Fourth-degree (deep) burns violate underlying muscle, connective tissue, bone, and vital structures. These injuries require complex management and are beyond the scope of this chapter. Complicated reconstructive surgical techniques such as loco-regional flaps, free tissue transfer, and even vascularized composite allotransplantation consideration are necessary to mitigate the substantial functional and esthetic deformities encountered in these injuries.
Optimal Timing of Surgery
Based on the aforementioned classification system, burn depth and degree will dictate much of operative intervention considerations and timing. In the acute stages, very little from a surgical perspective needs to be done other than aggressive globe protection and lubrication. If the eyelid domain is compromised, immediate intervention is indicated to prevent exposure keratopathy. Otherwise, most surgical management decisions can be made in the weeks after initial injury, when it becomes clear what the depth of injury and resultant deformities will be.
The majority of supplies needed for management of these injuries are available within the emergency room or acute care environment. Eye lubricants, globe protective shields, patches, and such items should be readily available. In more complicated or extensive burn injuries, the operating theater is the best place to address close evaluation and management with all relevant supplies available, including eyelid retractors, debridement kits, and suture materials for temporary tarsorrhaphy.
As with all burn injury evaluations, possible airway injury and inhalational-associated sequelae are important and should be discussed with the anesthesiology team before operative consideration. Additionally, it may be difficult in the acute setting of extensive facial burns or airway edema to secure an appropriate nasotracheal or orotracheal airway, and in such circumstances tracheostomy should be discussed.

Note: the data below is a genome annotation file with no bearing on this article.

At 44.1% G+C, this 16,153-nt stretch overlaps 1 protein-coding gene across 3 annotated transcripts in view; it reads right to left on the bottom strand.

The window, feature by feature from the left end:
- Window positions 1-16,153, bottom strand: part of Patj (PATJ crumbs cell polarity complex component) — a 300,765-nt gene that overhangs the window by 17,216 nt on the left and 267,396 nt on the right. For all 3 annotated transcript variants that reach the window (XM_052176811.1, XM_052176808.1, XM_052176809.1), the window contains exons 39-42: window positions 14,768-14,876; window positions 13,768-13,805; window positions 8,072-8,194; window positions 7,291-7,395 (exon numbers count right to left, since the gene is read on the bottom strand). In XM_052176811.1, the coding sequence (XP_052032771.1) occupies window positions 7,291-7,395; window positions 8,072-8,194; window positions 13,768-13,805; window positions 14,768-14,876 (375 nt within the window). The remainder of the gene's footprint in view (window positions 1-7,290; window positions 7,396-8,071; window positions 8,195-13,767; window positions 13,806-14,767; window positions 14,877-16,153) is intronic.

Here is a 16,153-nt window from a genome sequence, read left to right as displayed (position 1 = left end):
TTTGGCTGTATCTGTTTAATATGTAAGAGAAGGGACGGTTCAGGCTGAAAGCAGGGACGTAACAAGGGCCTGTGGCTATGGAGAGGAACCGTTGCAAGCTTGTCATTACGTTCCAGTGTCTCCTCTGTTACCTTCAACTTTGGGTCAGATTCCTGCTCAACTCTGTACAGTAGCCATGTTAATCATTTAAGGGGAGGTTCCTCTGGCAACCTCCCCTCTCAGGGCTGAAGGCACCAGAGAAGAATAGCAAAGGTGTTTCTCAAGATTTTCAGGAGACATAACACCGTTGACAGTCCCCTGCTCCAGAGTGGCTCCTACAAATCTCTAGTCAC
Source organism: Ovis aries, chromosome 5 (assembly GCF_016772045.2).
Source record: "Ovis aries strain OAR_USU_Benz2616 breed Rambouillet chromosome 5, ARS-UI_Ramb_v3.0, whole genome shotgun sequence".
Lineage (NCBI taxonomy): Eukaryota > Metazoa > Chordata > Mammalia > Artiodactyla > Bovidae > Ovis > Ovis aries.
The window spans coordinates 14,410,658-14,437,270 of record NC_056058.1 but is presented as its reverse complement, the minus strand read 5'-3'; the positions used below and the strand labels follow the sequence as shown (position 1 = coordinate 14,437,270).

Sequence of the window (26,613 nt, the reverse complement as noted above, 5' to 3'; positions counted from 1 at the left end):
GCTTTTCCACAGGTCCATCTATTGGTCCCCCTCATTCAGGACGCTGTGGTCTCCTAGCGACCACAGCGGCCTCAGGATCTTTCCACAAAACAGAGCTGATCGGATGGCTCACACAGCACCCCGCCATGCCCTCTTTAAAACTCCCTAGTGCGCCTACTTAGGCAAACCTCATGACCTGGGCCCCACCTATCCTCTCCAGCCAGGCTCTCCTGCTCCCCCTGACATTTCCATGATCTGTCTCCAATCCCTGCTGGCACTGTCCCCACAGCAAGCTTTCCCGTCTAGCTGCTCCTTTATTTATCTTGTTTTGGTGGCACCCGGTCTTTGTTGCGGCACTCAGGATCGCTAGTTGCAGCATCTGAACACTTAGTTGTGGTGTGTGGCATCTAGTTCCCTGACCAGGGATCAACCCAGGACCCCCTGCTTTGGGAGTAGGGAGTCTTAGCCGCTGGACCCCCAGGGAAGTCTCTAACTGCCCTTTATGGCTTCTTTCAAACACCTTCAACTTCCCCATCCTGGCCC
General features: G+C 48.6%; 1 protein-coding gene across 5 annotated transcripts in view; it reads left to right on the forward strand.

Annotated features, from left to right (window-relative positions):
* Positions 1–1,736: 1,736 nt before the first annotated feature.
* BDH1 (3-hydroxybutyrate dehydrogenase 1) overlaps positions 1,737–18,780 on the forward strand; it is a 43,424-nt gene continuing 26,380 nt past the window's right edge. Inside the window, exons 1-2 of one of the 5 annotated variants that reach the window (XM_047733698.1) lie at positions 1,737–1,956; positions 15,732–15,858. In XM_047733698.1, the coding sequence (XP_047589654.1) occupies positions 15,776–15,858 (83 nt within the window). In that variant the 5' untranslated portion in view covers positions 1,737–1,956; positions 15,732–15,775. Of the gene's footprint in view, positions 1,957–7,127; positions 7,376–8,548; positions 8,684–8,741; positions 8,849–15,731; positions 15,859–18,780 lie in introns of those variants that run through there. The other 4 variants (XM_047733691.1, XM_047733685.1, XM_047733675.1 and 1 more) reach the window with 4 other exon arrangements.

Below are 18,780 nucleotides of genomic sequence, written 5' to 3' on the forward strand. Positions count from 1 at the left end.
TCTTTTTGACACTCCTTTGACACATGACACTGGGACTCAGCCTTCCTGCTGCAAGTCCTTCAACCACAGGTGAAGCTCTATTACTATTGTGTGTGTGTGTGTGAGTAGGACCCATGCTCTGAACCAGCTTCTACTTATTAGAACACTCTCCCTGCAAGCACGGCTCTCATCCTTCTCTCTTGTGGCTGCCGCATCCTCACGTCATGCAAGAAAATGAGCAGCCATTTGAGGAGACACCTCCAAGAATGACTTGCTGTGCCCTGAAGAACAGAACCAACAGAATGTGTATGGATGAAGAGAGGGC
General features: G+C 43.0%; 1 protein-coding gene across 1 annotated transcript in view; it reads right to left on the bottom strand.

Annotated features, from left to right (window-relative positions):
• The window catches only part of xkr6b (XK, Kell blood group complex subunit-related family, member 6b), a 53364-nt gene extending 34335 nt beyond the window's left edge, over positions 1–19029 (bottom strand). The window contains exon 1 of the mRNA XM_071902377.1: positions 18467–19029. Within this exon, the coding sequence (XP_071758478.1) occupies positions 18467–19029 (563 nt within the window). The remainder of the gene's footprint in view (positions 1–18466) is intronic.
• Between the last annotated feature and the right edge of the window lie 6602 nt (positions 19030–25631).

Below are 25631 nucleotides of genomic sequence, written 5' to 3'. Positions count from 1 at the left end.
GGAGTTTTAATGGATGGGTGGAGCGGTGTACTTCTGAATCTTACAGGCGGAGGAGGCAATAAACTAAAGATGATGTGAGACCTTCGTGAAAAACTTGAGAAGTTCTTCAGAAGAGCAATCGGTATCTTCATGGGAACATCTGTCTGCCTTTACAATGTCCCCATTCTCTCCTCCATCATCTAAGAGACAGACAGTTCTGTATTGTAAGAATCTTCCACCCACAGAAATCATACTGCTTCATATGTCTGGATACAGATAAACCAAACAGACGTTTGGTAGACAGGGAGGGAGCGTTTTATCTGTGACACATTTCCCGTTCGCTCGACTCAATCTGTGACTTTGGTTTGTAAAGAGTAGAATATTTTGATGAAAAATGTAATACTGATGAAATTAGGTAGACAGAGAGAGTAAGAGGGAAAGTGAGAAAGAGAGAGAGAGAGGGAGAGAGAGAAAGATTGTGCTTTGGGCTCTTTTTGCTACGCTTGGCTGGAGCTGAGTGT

The entire periorbital region and the adjacent areas of the face and neck are all of importance when discussing burn reconstruction of the eyelids and adnexa. Eyelid skin is the thinnest skin of the entire body, and burn injuries to this area have a high risk of developing early and late wound healing complications. Whether a burn injury is in the acute or later phases, the goal is the same: to protect the globe from exposure complications and to preserve corneal and scleroconjunctival integrity so that visual loss can be prevented.
In the acute phase, upper and lower eyelid ectropion may occur from direct injury to the eyelid tissues, causing intrinsic contractures. After burn wounds have healed or have been closed by grafting, the prolonged processes of wound contraction and scar maturation create tension that can secondarily cause ectropion of the eyelids without a direct injury to the eyelid tissues having occurred ( Fig. 4.3.2 ). This is called extrinsic ectropion and frequently occurs from contracted scars and grafts on the cheeks and even the neck. Accurate diagnosis of the cause of eyelid ectropion is essential to direct therapy at the correct cause and obtain the best possible outcome. In cases of severe ectropion, early surgical intervention is mandatory to prevent irreversible visual impairment, particularly corneal ulceration ( Fig. 4.3.3 ). Temporary maneuvers such as tarsorrhaphy or special contact lens coverage can offer short-term solutions, but these are not effective practically for more than a few days to a week without other adjunctive surgical intervention. Definitive treatment involves the release of contracture with skin grafting (split-thickness or full-thickness) and can be utilized in the presence of nearby wounds or other complicating factors to restore protective eyelid functional globe coverage ( Figs. 4.3.4 and 4.3.5 ).